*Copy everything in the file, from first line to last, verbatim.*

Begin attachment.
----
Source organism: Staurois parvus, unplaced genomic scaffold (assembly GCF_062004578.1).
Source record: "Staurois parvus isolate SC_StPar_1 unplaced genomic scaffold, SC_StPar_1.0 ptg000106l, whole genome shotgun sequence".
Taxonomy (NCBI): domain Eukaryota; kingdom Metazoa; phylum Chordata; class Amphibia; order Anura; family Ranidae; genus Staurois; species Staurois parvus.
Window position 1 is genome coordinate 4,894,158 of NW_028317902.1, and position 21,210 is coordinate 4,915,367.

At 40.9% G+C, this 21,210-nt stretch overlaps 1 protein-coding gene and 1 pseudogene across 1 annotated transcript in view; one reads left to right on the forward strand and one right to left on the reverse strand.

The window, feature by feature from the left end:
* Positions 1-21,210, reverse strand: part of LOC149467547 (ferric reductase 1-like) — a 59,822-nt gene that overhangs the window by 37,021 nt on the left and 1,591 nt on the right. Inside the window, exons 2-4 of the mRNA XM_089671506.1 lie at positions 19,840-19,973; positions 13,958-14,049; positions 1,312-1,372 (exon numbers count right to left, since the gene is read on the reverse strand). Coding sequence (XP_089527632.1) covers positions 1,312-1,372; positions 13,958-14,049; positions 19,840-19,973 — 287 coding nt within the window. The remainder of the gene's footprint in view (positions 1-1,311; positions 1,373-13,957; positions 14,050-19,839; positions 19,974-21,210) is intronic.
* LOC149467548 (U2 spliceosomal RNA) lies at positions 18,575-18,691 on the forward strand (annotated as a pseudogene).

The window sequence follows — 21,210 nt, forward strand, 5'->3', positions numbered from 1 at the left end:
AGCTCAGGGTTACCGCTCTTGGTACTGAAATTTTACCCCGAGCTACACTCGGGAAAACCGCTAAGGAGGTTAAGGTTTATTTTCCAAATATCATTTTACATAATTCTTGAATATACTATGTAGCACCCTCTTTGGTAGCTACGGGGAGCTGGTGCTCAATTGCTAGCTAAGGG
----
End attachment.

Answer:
Source organism: Staurois parvus, unplaced genomic scaffold (assembly GCF_062004578.1).
Source record: "Staurois parvus isolate SC_StPar_1 unplaced genomic scaffold, SC_StPar_1.0 ptg000106l, whole genome shotgun sequence".
Taxonomy (NCBI): domain Eukaryota; kingdom Metazoa; phylum Chordata; class Amphibia; order Anura; family Ranidae; genus Staurois; species Staurois parvus.
Window position 1 is genome coordinate 4,894,158 of NW_028317902.1, and position 21,210 is coordinate 4,915,367.

At 40.9% G+C, this 21,210-nt stretch overlaps 1 protein-coding gene and 1 pseudogene across 1 annotated transcript in view; one reads left to right on the forward strand and one right to left on the reverse strand.

The window, feature by feature from the left end:
* Positions 1-21,210, reverse strand: part of LOC149467547 (ferric reductase 1-like) — a 59,822-nt gene that overhangs the window by 37,021 nt on the left and 1,591 nt on the right. Inside the window, exons 2-4 of the mRNA XM_089671506.1 lie at positions 19,840-19,973; positions 13,958-14,049; positions 1,312-1,372 (exon numbers count right to left, since the gene is read on the reverse strand). Coding sequence (XP_089527632.1) covers positions 1,312-1,372; positions 13,958-14,049; positions 19,840-19,973 — 287 coding nt within the window. The remainder of the gene's footprint in view (positions 1-1,311; positions 1,373-13,957; positions 14,050-19,839; positions 19,974-21,210) is intronic.
* LOC149467548 (U2 spliceosomal RNA) lies at positions 18,575-18,691 on the forward strand (annotated as a pseudogene).

The window sequence follows — 21,210 nt, forward strand, 5'->3', positions numbered from 1 at the left end:
AGCTCAGGGTTACCGCTCTTGGTACTGAAATTTTACCCCGAGCTACACTCGGGAAAACCGCTAAGGAGGTTAAGGTTTATTTTCCAAATATCATTTTACATAATTCTTGAATATACTATGTAGCACCCTCTTTGGTAGCTACGGGGAGCTGGTGCTCAATTGCTAGCTAAGGG